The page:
Gizmodo, like, so totally pwn3d everyone with its "clever" iPhone teaser story. When the online rag finally revealed what it had known all along, i.e. that the iPhone was going to be a Cisco product, the author of the original prank even added a half-assed apology:
P.S. Macheads--including those from Macrumors, Think Secret, TUAW, and Cult of Mac--know Apple likes to release gear on Tuesdays. So they didn't expect an Apple iPhone Monday. If you did read into my original post and feel like I misled you, sincere apologies for the discomfort.Well, jackass, you went out of your way and added an "Apple" label to the story (see Google's cache for proof), and removed it after your joke played off, so this was a pretty obnoxious, childish trick for sure.
But let's move on. In the wake of the Cisco announcement, two new types of commentary have appeared all over the blogosphere, even at Daring Fireball, that piss me off.
This is the first: How could anyone have thought Apple would call its cellphone iPhone if Apple doesn't even own either the trademark or the iphone.com domain name?
My comment: hindsight, Watson, is always 20/20. But thanks for noticing. Yet there's more to it than that. Maybe Apple has sought a deal with Cisco about the iPhone name all along, and talks have broken down only recently. Or what the hell, maybe they haven't, and Cisco even allowed Apple to also use the name (without any announcements, of course). Maybe Cisco just wants to ride Apple's publicity a bit. Anything is possible, as far as we all know.
By the way, Apple does own iphone.org.
But in any case, it's just a name. Remember when Steve Jobs introduced iTunes? About half a dozen times, he accidentally called it "iMusic." My guess is that Apple had fought over that name with someone – and lost. (As an aside, I still think iTunes sounds awful. Especially with a British accent.)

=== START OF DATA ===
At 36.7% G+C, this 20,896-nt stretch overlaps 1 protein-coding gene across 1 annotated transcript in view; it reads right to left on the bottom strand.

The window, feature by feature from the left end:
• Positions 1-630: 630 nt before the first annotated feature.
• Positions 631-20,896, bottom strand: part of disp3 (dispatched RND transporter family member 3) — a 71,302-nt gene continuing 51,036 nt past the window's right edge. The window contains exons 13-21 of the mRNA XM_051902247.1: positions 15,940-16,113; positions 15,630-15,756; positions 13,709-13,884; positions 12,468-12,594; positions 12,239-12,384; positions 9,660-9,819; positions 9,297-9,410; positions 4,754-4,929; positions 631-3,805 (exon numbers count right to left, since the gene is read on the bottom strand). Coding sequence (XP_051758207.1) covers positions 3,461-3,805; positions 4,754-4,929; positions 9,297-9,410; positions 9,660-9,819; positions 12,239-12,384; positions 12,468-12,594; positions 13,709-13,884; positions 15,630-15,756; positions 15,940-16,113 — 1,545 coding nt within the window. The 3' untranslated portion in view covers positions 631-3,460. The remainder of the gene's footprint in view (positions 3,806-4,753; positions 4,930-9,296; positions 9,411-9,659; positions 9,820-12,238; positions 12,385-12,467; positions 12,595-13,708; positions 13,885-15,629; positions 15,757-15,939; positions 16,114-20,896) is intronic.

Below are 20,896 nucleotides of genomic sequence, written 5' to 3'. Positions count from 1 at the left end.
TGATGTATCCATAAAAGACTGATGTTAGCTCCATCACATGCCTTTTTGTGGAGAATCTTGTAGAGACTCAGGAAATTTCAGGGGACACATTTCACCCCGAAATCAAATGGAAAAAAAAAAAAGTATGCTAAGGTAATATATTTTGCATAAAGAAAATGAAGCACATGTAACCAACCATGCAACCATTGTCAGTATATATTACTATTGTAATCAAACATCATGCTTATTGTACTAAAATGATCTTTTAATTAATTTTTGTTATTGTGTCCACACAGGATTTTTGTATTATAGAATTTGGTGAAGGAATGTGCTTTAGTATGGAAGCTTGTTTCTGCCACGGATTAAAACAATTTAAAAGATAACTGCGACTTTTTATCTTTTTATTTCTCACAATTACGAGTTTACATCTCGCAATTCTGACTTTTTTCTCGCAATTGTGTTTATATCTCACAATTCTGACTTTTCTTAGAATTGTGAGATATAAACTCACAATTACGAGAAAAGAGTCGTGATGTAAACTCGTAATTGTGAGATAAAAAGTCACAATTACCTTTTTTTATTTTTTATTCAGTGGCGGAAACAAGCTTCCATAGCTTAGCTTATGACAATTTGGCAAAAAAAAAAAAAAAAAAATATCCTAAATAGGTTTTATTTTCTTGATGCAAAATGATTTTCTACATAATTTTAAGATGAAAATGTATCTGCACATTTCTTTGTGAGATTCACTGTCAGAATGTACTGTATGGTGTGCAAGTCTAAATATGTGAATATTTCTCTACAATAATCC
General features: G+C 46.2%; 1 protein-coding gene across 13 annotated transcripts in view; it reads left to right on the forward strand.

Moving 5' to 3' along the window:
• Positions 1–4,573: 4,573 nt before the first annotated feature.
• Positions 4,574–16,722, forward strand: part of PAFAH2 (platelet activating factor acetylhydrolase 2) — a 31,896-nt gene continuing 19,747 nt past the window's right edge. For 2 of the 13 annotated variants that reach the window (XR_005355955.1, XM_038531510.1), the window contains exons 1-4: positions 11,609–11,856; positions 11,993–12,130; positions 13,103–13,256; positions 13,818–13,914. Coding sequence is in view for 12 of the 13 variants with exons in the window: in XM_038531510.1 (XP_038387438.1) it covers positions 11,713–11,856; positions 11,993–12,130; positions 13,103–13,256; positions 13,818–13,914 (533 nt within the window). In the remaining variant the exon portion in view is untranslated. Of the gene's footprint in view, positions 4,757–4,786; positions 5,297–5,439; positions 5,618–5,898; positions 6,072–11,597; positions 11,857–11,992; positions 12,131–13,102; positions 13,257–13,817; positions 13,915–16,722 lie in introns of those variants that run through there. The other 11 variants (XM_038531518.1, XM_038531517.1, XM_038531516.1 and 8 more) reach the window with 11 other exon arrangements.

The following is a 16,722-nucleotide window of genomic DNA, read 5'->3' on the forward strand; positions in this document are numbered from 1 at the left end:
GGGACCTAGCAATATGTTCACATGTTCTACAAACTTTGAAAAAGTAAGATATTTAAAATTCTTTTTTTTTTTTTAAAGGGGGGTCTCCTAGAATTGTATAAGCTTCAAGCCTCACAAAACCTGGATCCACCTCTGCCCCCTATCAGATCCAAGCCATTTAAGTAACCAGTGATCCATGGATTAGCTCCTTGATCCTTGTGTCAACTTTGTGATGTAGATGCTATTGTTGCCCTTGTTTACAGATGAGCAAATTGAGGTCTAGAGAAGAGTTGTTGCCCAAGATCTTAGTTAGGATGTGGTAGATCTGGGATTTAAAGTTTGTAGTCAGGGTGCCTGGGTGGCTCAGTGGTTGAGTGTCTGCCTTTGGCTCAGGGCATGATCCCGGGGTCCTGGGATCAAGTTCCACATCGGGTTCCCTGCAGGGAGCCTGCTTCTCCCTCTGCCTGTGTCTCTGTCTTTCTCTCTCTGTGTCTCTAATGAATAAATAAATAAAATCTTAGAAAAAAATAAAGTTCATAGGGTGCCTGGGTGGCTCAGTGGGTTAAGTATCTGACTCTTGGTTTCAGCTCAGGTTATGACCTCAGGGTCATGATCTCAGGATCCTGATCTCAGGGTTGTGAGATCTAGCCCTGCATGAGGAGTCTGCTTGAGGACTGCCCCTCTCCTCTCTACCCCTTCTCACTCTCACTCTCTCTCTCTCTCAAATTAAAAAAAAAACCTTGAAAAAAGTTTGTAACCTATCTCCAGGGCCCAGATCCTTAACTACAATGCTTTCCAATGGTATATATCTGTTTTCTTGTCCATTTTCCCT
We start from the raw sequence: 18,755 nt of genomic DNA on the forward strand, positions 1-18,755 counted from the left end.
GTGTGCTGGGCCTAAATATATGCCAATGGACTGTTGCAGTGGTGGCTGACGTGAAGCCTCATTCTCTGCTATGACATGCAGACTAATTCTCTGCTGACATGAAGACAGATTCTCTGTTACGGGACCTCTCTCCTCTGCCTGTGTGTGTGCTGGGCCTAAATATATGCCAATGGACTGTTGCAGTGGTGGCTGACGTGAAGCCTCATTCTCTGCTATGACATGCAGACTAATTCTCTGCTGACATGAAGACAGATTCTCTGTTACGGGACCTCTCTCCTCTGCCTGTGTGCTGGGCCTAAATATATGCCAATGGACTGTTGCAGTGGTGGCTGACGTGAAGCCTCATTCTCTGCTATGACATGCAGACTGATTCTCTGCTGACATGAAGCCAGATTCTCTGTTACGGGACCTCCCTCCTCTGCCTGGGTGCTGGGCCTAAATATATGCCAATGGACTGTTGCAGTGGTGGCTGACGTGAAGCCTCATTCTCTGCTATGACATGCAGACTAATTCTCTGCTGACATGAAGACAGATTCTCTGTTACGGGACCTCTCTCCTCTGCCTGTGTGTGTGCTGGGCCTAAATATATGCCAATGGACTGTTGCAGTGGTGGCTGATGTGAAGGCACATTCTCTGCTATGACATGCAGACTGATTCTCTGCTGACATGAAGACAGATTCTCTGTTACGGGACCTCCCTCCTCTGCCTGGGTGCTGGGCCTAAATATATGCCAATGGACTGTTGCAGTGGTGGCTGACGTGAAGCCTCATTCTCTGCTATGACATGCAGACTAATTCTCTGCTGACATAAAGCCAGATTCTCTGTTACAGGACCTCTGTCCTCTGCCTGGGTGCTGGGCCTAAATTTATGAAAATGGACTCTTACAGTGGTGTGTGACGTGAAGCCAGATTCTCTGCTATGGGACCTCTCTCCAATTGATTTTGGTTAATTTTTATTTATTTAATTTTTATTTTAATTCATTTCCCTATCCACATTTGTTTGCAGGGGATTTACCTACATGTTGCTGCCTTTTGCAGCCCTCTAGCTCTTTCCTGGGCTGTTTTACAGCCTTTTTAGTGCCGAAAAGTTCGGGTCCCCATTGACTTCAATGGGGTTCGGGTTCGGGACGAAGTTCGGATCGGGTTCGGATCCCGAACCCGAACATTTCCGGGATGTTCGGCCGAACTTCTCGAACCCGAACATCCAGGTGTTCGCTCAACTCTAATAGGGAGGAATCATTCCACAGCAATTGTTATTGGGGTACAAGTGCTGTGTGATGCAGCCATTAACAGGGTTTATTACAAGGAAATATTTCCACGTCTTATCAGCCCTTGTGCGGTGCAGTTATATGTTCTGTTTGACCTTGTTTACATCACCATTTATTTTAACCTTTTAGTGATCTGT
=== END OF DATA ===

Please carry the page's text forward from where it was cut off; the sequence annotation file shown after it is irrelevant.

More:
And that leads us to the second type of comment that has reared its head today. Namely: How do we know that Apple will ever release a cellphone?
This one is easy. I'm quoting Bloomberg News (via seattlepi.com):
"We don't think that the phones that are available today make the best music players -- we think the iPod is," Apple Chief Financial Officer Peter Oppenheimer said in a conference call Wednesday. "But over time that is likely to change, and we're not sitting around doing nothing."This is the absolutely most direct way imaginable in the universe in which an Apple exec can hint at a future product (unless it's being given away like the iTV).
Phones aren't good music players.
But that will change.
Apple will be part of that change.
How can you infer from this anything but a crystal-clear indication that Apple will create a music-playing phone?
Never mind the rumors, the analysts' reports, the whole thing. This single statement alone confirms the iPhone – whatever it's going to be called.